Maker Life from Scratch, All You Need Is a Board – the vMaker Meetup Documentary

The end of the year is finally here: time for vMaker Meetup! This year’s meetup was held at Fablab Taipei in Taipei Expo Park. Our Smart Home columnist Yung-Chung Tsao told us all about the Arduino development board and how it has the ability to create an infinite range of IoT opportunities.

Yung-Chung Tsao tells us all about the Arduino development board.

Origins of the maker movement

To understand the potential of Arduino, you first have to understand makers’ cross-disciplinary capabilities. Many of today’s successful products were actually the result of cross-disciplinary innovation: making smartphones required collaboration between design, communication, information, marketing, and other professions. Something much bigger such as IoT would also involve sensing technology, information, internet, number-crunching, and cloud computing.

Yung-Chung explained that during the industrial age, we were be able to manufacture things for ourselves, but that it was expensive so most people preferred not to do it. According to Chris Anderson in his book Makers: The New Industrial Revolution, it was the idea of open-source that made hardware and software so popular.

If you want to create, you need the right tools. Digital manufacturing tools were expensive when they were first developed—if you weren’t rich or didn’t have funding, there was nothing you could do. But now they are much more affordable for most people.

Digital manufacturing tools are now much more affordable. Image by Jonathan Juursema – own work, CC BY-SA 3.0, wikimedia commons

In the meantime, many online and offline maker communities formed, using source code to carry out all manner of tests and create products, helping each other, and eventually starting to manufacture products professionally on larger scales. If you’re looking for a maker partner, we’ve got it covered:

  • Online interactions: Links
  • Hands-on interactions: Maps

It’s not just the public. The government has built maker bases in each branch, as well as organizing courses and hands-on activities to explain what makers are doing and enable them to interact. Many educators are also getting into the maker movement and using their professional activities to promote it. Nowadays, everybody can create, and inventors can become entrepreneurs!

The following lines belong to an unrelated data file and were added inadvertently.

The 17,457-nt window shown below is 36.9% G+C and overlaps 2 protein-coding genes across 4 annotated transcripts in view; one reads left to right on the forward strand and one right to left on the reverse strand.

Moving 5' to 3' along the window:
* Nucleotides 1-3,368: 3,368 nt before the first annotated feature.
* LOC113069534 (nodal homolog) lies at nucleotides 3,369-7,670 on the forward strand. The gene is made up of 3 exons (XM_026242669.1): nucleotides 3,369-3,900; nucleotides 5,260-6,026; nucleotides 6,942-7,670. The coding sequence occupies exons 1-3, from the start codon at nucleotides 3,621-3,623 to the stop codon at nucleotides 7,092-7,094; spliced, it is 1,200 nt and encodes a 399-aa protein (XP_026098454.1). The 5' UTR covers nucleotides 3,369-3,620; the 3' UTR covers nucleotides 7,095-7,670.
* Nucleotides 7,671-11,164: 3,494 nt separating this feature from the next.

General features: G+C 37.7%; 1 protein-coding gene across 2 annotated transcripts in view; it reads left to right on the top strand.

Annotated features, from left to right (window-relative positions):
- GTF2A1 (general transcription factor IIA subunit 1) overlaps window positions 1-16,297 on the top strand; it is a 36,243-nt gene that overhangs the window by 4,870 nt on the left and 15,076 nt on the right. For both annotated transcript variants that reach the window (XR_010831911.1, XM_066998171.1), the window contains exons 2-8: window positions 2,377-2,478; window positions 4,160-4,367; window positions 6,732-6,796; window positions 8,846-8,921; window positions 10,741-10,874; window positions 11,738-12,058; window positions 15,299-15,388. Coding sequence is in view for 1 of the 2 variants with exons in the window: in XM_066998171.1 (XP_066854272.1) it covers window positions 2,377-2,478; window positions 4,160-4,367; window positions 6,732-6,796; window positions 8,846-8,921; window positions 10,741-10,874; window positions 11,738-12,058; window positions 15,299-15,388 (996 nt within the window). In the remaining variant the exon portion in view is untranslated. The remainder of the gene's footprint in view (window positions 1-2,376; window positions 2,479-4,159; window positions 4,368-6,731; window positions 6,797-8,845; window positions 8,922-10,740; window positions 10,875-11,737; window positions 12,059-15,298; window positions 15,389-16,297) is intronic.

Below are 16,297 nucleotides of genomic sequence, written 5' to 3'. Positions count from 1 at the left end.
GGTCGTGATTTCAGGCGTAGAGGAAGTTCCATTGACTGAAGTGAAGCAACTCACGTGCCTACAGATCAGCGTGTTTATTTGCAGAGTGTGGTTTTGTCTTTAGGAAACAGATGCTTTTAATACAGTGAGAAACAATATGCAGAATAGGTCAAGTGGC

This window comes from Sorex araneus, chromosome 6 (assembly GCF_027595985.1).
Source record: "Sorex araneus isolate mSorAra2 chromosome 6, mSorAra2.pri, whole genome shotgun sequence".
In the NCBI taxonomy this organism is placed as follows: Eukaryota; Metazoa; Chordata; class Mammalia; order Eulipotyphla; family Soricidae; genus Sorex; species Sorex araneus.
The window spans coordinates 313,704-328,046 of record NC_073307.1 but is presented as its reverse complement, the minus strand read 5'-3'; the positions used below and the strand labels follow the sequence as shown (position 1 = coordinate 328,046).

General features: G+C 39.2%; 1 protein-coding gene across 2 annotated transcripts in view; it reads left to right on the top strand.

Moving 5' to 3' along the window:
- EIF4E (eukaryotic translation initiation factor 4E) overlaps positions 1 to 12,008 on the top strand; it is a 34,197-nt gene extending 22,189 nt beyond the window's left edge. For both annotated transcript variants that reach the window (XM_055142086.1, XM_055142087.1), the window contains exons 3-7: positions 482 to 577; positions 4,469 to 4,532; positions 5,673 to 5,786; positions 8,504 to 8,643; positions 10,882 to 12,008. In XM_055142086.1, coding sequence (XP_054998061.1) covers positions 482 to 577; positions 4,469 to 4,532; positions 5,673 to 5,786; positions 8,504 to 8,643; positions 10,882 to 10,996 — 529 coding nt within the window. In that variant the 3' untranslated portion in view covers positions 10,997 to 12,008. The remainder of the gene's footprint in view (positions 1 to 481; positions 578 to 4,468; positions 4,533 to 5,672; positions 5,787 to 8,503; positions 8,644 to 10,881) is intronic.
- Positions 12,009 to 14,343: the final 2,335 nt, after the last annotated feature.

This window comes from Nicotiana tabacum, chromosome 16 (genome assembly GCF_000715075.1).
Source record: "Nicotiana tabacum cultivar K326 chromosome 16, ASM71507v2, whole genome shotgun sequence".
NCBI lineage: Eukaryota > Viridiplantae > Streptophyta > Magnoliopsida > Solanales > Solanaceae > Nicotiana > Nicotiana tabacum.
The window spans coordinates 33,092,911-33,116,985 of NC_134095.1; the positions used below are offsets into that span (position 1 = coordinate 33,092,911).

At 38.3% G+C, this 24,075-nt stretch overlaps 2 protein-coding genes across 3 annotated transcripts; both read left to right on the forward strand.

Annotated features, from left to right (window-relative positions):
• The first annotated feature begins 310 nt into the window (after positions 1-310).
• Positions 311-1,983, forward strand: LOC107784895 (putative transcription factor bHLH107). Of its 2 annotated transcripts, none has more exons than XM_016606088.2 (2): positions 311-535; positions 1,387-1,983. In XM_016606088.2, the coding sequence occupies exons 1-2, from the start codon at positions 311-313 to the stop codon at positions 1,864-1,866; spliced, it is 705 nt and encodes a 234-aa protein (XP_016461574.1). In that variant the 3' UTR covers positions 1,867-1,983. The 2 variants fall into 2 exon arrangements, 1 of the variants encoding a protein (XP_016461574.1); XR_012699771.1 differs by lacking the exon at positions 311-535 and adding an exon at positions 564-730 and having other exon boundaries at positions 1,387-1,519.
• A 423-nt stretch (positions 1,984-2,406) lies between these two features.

A magical creation board!

Now that we know about maker history, it’s time to talk about why Arduino was created. In the past, it was extremely difficult to find a cheap, useful microprocessor control unit, and Arduino was developed in response to this problem, making open-source hardware that people could use to make products in no time.

People love it for good reason: You can download and modify the source code design, and it also supports a range of interactive programming development tools. Arduino has a wide range of applications too. You can connect all kinds of electronic components—to sense infrared and ultrasound, or to build thermistors and photoresistors.

One board: infinite possibilities. Image by Yury Bulka – Toys, CC0, wikimedia commons

Because Arduino is so good, it has many users, which lots of products and resources too. You can find them on Github and many other websites. This magical board is an airbox, a smart light bulb, a smart outlet… you name it!

  • Read Yung-Chung’s article on how to make a product from start to finish.

Small board, big opportunities

Since Arduino is completely open-source, with all information in the public domain, how does this create opportunities? Yung-Chung said people will always share because they are always changing and creating, so by the time we find resources online, the creators have already moved on to their next projects.

How exactly do we use open-source hardware and software to create opportunities? Yung-Chung came up with the following points:

  1. Use tools
  2. Use platforms
  3. Optimize your technology

Information technology is now universally accessible, with tools like the graphical user interface Scratch/S4A and the graphical software generator ArduBlock. These are great places to find resources.

Maker also need to learn to make use of all the physical and non-physical platforms, to network, and find people with whom to collaborate. You can talk to people on Facebook or blogs, or go to Github and build your own source code platform, then submit the files to websites. Promote yourself in a variety of different ways, and once you have a product you can start using crowdfunding websites or government resources to get it manufactured.

Network on different platforms.

Last but not least, you have to keep optimizing your technology. Yung-Chung suggested buying cheaper materials on Taobao to finish your product quickly. If you don’t know what to do, you could try being a product or teaching aid agent. You could also work as a part-time technical adviser just to get your name out there. Many makers eventually convert their resources and become professional agents, which is not a bad move at all.



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